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Vapor Pressure
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A vapor refers to a gas-phase material that that normally exists as a liquid or solid under a given set of conditions. As long as the temperature is below a certain point (the critical temperature; this varies for each substance), the vapor can be condensed into a liquid or solid with the application of pressure.

The most common example of a vapor is water vapor (gas phase water) at room temperature and one atmosphere of pressure. Do not confuse a vapor with a dust, a fine suspension of solid particles or a mist, a fine suspension of liquid droplets. A good synonym (alternate word) for vapor is gas.

When a substance turns changes from a solid or liquid into a gas, the process is called vaporization. The material is said to vaporize or evaporate.

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Additional Info

We can classify most materials as solids, liquids or gases. The primary distinction between these phases deals with the attractions/forces between the atoms or molecules that make up the material.

  1. Solids have strong intramolecular (between molecule) forces that hold the atoms or molecules together. Each molecule interacts closely with those around it and has very little freedom to change position. Solids that have an ordered array of atoms/molecules are called crystalline solids. Those that have no long-range order are called amorphous.
  2. Liquids have somewhat weaker interactions between the atoms or molecules. The molecules can move fairly freely past one another, and the material will tend to take the shape of its container. Liquids have no long-range order and very little short-range order.
  3. Gases have little or no interactions between the atoms or molecules. The distance between adjacent molecules is many times larger than in liquids and solids. Gases generally diffuse, spacing themselves throughout the container.

We can express these states of matter pictorially. Of course, the molecules are shown millions of times their actual size:

states of matter

It is quite common for materials to undergo phase transitions, i.e. a change between one state and another. For example, solids can melt to give liquids; the reverse process is freezing. Liquids can evaporate into gases; the reverse process is called condensation. Solids can sublime to give gases without ever forming a liquid; the reverse process is called deposition.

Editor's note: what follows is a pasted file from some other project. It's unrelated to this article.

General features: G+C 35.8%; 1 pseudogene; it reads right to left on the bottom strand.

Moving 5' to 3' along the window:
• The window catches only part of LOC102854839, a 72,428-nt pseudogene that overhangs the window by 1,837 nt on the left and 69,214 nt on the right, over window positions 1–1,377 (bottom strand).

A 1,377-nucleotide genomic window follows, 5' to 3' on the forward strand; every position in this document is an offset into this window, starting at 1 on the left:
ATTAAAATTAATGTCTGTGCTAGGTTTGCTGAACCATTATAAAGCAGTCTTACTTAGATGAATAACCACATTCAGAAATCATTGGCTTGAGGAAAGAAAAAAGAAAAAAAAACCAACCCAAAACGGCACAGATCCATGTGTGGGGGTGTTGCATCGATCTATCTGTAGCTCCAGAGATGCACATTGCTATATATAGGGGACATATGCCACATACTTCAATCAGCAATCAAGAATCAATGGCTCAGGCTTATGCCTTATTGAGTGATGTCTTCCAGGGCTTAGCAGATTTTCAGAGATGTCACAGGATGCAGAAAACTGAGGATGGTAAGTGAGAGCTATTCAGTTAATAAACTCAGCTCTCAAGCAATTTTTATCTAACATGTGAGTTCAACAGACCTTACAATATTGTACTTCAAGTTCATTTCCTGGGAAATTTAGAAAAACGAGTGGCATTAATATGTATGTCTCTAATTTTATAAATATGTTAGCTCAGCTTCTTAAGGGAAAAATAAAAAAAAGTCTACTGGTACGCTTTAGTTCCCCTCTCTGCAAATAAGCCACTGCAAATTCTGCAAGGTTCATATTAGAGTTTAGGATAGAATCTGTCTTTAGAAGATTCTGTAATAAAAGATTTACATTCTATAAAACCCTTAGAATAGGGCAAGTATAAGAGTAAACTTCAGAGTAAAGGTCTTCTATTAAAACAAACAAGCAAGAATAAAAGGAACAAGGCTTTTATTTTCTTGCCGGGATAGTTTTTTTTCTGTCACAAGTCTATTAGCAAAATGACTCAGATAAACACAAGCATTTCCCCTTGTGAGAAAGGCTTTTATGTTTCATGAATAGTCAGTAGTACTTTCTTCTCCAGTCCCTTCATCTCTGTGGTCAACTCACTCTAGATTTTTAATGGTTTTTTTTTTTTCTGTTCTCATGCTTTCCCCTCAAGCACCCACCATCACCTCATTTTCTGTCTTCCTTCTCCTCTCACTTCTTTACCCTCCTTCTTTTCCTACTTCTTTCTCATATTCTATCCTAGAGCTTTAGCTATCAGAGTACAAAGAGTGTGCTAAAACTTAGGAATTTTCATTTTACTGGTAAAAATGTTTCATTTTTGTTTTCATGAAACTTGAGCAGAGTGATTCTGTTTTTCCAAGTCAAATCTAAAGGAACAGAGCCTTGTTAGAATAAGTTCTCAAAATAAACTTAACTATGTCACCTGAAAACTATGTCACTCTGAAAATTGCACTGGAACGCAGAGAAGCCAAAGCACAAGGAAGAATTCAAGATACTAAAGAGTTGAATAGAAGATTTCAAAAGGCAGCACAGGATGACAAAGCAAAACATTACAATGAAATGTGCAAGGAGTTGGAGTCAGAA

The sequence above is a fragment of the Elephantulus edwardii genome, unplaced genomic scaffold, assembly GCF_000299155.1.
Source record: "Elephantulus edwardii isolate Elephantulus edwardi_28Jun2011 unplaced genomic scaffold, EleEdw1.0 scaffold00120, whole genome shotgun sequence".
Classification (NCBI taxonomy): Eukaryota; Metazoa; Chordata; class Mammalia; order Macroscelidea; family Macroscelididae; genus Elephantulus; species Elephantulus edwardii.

SDS Relevance

This term is quite common on SDS's and usually refers to hazards associated with the vapor phase of the material. Such hazards appear in Section 2 (Hazard(s) identifications) and the physical properties of the substance appear in Section 9 (physical and chemical properties). Many vapors present both physical and chemical hazards. Substances that have high vapor pressures generate significant amounts of vapors. If these are asphxiants, flammable, and/or toxic, that can be bad news!

Always use proper personal protective equipment (PPE) such as respirators and/or engineering controls such as fume hoods when working with hazardous vapors. If possible, avoid conditions which generate such vapors in the first place. Remember that vapors can travel a long distance from their point or origin, and that some heavier-than-air vapors may tend to collect in small areas.

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Further Reading

See also: boiling point, dust, fume, mist, vapor pressure.

Additional definitions from Google and OneLook.

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